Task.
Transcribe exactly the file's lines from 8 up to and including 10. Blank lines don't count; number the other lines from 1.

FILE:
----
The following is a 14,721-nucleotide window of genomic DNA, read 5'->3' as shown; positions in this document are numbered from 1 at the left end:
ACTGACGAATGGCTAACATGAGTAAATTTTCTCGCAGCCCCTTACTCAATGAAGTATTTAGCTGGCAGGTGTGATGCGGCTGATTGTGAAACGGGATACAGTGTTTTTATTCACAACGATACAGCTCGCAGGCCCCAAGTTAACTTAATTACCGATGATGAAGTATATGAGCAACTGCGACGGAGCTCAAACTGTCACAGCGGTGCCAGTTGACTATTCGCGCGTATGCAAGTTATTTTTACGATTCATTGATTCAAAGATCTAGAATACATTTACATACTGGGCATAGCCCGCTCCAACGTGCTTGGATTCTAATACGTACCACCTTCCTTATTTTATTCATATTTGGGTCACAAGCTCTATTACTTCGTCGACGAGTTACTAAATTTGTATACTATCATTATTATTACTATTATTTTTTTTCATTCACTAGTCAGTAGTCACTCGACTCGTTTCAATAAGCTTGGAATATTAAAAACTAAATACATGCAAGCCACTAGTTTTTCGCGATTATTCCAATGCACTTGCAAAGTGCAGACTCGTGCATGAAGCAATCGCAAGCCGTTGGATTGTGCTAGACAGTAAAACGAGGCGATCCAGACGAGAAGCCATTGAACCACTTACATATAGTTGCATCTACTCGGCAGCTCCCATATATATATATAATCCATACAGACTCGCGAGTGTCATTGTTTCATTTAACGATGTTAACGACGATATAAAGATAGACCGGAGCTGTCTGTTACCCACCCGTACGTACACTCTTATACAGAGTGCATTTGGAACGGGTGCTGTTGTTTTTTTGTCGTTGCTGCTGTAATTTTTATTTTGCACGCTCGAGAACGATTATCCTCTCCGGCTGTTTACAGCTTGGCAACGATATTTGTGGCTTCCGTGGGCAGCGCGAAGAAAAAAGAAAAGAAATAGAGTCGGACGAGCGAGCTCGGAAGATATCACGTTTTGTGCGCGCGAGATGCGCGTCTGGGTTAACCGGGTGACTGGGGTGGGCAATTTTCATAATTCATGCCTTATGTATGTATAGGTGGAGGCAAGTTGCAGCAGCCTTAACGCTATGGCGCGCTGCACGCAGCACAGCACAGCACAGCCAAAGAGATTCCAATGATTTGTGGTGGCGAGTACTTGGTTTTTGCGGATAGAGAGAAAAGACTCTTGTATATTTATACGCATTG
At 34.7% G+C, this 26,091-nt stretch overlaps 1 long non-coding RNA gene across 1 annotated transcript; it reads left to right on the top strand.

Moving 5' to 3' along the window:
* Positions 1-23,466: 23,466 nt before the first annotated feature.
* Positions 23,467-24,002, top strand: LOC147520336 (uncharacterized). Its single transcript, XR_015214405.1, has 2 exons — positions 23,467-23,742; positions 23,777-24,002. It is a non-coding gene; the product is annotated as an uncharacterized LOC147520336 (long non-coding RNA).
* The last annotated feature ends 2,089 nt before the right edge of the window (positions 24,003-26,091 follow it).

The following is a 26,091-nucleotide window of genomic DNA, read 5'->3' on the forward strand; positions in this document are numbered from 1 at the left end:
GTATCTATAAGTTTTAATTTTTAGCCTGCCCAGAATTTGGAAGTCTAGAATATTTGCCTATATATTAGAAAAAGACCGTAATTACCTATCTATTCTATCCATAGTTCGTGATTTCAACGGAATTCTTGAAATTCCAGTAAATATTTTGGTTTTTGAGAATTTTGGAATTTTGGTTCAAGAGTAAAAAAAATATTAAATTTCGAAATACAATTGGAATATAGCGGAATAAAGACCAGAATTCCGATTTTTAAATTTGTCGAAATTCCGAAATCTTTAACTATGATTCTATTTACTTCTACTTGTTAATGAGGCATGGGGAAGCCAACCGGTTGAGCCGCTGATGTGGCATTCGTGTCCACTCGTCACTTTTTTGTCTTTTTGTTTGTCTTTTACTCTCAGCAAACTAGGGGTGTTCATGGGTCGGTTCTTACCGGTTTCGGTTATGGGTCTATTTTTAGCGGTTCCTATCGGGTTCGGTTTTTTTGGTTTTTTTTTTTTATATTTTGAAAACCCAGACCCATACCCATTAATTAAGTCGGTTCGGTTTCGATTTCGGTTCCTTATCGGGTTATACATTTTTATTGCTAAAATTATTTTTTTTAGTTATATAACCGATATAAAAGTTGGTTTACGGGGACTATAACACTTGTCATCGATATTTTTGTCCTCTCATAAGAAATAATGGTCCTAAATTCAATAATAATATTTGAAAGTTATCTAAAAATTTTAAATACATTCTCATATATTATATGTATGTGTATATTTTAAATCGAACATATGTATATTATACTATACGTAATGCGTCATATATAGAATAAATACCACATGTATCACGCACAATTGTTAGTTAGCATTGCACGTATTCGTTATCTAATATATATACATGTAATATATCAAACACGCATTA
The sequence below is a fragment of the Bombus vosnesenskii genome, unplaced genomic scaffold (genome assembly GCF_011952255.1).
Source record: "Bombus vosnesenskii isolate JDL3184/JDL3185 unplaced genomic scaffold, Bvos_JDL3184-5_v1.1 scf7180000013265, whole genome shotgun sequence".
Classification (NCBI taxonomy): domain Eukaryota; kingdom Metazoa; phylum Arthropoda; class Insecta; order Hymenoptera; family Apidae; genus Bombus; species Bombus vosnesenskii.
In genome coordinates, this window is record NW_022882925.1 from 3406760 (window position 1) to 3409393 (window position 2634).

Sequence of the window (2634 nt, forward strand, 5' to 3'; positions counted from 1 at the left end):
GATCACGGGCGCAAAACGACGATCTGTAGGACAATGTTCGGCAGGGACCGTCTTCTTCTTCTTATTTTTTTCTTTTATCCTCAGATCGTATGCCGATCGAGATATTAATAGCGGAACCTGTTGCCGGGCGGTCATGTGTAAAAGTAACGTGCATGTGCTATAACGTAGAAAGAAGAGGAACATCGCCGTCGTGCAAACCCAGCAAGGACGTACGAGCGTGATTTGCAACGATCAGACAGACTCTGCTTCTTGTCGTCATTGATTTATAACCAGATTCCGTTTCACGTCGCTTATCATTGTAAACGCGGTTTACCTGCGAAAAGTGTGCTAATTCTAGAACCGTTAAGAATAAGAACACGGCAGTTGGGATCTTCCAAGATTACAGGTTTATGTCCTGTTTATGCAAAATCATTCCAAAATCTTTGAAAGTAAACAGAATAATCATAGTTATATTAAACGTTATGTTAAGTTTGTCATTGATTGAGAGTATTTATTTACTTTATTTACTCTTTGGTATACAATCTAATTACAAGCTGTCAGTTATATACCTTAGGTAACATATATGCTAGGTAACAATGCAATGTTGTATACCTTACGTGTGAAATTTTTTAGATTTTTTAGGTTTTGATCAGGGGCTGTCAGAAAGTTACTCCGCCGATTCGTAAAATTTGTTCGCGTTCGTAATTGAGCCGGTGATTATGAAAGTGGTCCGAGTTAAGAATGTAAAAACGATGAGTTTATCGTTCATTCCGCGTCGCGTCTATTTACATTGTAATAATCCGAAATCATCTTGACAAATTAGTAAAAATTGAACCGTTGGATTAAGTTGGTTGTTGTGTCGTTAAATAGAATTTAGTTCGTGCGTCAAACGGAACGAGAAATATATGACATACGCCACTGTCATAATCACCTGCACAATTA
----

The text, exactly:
The following is a 26,091-nucleotide window of genomic DNA, read 5'->3' on the forward strand; positions in this document are numbered from 1 at the left end:
GTATCTATAAGTTTTAATTTTTAGCCTGCCCAGAATTTGGAAGTCTAGAATATTTGCCTATATATTAGAAAAAGACCGTAATTACCTATCTATTCTATCCATAGTTCGTGATTTCAACGGAATTCTTGAAATTCCAGTAAATATTTTGGTTTTTGAGAATTTTGGAATTTTGGTTCAAGAGTAAAAAAAATATTAAATTTCGAAATACAATTGGAATATAGCGGAATAAAGACCAGAATTCCGATTTTTAAATTTGTCGAAATTCCGAAATCTTTAACTATGATTCTATTTACTTCTACTTGTTAATGAGGCATGGGGAAGCCAACCGGTTGAGCCGCTGATGTGGCATTCGTGTCCACTCGTCACTTTTTTGTCTTTTTGTTTGTCTTTTACTCTCAGCAAACTAGGGGTGTTCATGGGTCGGTTCTTACCGGTTTCGGTTATGGGTCTATTTTTAGCGGTTCCTATCGGGTTCGGTTTTTTTGGTTTTTTTTTTTTATATTTTGAAAACCCAGACCCATACCCATTAATTAAGTCGGTTCGGTTTCGATTTCGGTTCCTTATCGGGTTATACATTTTTATTGCTAAAATTATTTTTTTTAGTTATATAACCGATATAAAAGTTGGTTTACGGGGACTATAACACTTGTCATCGATATTTTTGTCCTCTCATAAGAAATAATGGTCCTAAATTCAATAATAATATTTGAAAGTTATCTAAAAATTTTAAATACATTCTCATATATTATATGTATGTGTATATTTTAAATCGAACATATGTATATTATACTATACGTAATGCGTCATATATAGAATAAATACCACATGTATCACGCACAATTGTTAGTTAGCATTGCACGTATTCGTTATCTAATATATATACATGTAATATATCAAACACGCATTA
The sequence below is a fragment of the Bombus vosnesenskii genome, unplaced genomic scaffold (genome assembly GCF_011952255.1).